|Star:||Andrew Divoff, Holly Fields, Tiny Lister Jr, Paul Johansson, Bokeem Woodbine|
|Cert / Year:||18 - R / 1999|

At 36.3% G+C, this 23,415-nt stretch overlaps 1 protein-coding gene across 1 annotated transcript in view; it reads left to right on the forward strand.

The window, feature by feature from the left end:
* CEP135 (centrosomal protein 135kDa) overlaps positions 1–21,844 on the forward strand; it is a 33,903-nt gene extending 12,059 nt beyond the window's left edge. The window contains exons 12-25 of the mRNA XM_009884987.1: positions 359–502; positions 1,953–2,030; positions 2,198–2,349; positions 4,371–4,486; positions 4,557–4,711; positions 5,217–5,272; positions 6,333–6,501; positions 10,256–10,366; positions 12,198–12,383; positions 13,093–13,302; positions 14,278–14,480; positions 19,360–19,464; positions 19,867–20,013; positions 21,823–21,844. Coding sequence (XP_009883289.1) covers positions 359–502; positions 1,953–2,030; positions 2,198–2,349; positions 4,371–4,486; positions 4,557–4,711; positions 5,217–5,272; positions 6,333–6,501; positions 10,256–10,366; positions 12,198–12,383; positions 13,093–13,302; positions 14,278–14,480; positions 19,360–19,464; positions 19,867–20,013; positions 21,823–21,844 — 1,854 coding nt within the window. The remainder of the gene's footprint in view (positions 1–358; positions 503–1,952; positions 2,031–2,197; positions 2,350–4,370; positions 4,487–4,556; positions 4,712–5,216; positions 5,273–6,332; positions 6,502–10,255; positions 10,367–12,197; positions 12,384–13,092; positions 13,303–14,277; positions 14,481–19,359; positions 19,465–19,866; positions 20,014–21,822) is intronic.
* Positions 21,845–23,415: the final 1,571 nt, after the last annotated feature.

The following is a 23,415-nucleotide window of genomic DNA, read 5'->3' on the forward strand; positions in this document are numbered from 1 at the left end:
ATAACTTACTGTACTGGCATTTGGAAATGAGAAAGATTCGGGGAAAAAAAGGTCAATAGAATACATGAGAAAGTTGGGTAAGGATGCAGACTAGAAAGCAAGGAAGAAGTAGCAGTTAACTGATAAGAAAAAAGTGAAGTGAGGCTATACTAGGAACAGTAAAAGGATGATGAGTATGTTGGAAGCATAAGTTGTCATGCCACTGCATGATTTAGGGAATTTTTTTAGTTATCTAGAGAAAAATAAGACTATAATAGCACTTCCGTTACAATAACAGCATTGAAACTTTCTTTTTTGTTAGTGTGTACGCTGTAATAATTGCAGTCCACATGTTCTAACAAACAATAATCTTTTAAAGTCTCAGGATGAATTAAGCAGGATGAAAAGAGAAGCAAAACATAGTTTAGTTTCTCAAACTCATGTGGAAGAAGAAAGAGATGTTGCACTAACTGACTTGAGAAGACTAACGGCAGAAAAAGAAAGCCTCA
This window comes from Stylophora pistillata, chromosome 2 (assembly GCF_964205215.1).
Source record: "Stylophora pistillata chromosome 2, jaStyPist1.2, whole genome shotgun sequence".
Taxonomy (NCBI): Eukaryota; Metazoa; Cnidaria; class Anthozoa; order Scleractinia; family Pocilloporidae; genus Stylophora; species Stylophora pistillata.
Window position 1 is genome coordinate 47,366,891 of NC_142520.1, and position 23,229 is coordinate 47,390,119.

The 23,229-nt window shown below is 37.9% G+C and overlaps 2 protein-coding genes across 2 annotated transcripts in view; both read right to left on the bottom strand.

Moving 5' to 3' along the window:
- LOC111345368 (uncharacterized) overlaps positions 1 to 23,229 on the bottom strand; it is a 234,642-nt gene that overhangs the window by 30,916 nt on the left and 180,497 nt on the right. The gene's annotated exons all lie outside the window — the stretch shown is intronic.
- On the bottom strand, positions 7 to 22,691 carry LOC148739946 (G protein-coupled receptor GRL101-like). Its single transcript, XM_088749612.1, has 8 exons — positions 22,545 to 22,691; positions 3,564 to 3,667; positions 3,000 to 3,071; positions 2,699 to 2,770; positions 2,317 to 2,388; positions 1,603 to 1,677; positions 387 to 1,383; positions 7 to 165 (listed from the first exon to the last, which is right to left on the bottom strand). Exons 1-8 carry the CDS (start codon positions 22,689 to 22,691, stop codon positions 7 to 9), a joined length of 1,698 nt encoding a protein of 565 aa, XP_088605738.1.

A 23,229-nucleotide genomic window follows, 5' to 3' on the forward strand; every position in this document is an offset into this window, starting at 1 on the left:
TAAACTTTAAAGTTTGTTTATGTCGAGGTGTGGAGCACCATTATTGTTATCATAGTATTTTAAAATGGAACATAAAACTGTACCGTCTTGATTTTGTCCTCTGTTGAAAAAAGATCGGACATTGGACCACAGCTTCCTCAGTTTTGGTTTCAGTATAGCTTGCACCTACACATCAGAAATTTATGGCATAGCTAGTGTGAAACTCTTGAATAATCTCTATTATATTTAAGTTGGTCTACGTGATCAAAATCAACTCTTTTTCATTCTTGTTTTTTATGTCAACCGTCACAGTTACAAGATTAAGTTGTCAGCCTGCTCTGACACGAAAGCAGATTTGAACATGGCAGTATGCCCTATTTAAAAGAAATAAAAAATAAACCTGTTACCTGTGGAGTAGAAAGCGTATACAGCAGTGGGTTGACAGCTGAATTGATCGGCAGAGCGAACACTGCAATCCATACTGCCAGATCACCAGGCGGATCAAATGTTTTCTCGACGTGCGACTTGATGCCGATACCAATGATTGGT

Small time thief Morgana (Holly Fields) gets more than she bargains for when a robbery of an art gallery which she is involved with goes wrong. In the ensuing gun fight with security guards and police, the large Persian statue of the god "Ahura Mazda" which she is hiding behind is hit by a bullet and a large fragment of the statue falls to the floor at her feet. Grabbing the huge jewel she notices jutting out from the statue fragment, she makes for the exit with her boyfriend-in-crime, only to be cornered at the bottom of the stairs by a guard. Shots are fired and they are both hit, fortunately for Morgana the bullet with her name on it is deflected by the large jewel, saving her life. As she takes the jewel from her pocket it gets hot and breaks upon the floor, leaving her life saving trophy and mortally wounded boyfriend on the floor, Morgana flees the scene. So she naturally misses the messy rebirth of the vicious, malevolent Djinn who reappears in the sly form of Nathaniel Demerest (Andrew Divoff). The Djinn is back, and is hot on the heels of Morgana as he charges the jewel in preparation for the impending dark armageddon......